Daily News: EXCLUSIVE: Children from low income neighborhoods account for more than half of NYC pre-K enrollment



Sunday, September 13, 2015, 2:30 AM

Families from low-income neighborhoods are more likely to enroll in city pre-kindergarten programs, a Daily News analysis of Education Department data shows.

Kids from areas with median incomes that are below the city average of $51,865 account for 62% of registrants in the free, full-day programs that kicked off Wednesday.

By contrast, four-year-olds who live in areas with median incomes higher than $100,000 account for just 2% of sign-ups for Mayor de Blasio’s signature education program.

De Blasio, who aimed his $445 million pre-K expansion at underserved communities, said needy families can benefit from city pre-K programs, which now boast 65,000 registrants and counting.

“It’s especially powerful for struggling and working families, where it closes the achievement gap and helps parents make ends meet,” de Blasio said. “That’s why we’ve gone all-out, to get every child into the pre-K that’s right for them.”

De Blasio boosted the Big Apple’s pre-K capacity from 19,000 seats in 2013 to more than 80,000 seats in 2015 by expanding existing programs and funding a slew of new ones.

The city added more than 21,000 new pre-K slots in 2014, when some critics said high-income neighborhoods got more than their fair share of new seats.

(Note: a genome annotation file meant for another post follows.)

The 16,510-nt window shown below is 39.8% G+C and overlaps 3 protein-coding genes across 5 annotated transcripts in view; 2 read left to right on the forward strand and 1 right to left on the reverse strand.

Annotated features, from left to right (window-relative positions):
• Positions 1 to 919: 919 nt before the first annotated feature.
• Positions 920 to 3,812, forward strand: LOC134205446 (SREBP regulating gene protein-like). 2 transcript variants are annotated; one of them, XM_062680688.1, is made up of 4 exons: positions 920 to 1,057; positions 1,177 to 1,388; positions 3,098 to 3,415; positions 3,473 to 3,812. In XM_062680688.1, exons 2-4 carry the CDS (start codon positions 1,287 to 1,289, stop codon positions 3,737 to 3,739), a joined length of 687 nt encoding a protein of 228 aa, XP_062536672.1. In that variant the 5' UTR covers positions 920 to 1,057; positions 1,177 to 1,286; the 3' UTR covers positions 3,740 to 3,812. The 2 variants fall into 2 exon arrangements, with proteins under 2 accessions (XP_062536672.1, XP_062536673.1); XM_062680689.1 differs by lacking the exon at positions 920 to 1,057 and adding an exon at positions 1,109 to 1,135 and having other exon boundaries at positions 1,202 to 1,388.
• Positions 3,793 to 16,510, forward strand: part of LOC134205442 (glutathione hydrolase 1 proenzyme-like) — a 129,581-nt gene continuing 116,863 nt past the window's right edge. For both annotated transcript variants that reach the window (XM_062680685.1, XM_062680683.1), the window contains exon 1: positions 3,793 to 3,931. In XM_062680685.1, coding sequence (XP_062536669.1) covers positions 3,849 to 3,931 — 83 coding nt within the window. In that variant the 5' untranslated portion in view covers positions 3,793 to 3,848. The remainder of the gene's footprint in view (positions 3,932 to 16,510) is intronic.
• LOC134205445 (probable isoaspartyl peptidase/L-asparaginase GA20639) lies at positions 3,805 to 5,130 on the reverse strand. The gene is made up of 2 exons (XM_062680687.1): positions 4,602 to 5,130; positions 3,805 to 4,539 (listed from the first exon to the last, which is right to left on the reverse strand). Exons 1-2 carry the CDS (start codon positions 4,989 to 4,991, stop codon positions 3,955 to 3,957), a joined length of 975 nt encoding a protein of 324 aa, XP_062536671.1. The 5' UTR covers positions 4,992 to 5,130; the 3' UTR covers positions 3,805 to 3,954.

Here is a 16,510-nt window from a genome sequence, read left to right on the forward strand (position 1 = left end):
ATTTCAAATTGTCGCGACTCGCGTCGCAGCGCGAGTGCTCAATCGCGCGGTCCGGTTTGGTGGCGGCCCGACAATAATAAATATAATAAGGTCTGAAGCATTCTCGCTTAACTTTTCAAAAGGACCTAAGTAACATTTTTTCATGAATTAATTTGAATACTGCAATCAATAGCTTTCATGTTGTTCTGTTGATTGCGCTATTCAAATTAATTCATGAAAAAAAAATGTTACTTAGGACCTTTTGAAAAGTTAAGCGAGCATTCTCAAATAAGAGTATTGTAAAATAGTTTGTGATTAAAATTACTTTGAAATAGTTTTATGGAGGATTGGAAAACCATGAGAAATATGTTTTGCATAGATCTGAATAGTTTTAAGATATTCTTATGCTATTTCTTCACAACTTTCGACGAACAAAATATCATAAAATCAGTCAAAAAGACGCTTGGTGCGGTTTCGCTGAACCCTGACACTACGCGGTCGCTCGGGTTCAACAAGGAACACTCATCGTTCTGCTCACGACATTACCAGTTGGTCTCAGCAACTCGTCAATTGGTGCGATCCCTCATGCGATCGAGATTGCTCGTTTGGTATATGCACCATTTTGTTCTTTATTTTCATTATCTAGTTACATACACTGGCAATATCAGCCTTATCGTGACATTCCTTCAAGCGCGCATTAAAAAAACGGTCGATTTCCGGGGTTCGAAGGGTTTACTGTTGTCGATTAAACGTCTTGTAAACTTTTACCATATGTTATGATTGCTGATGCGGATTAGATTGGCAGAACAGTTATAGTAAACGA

But nearly half of the 12,000 new pre-K seats added in 2015 were taken by kids from low-income neighborhoods. And just 5% of new pre-K students come from areas with average incomes higher than $100,000.

The two areas with the highest increase in attendance for 2015 are Corona, Queens and Bensonhurst, Brooklyn. Both of those neighborhoods have median incomes of roughly $45,000, according to 2013 U.S. census data.

Bronx barber Eric Maldonado said free pre-K gives his son Ethan, who turns 4 in November, access to a high-quality education that his family couldn’t otherwise afford.

“As a family who is less fortunate, we’re getting exactly what we would pay for, if we were more fortunate,” said Maldonado, 33, whose family of five relies on roughly $45,000 in combined yearly income earned by him and his wife. “It’s a quality education, and that matters to any family.”

The 2015 pre-K expansion also benefited affluent neighborhoods, where there was previously a shortage of available seats.

Brooklyn’s District 15, which includes Park Slope and Carroll Gardens, have suffered from massive pre-K waitlists for years.


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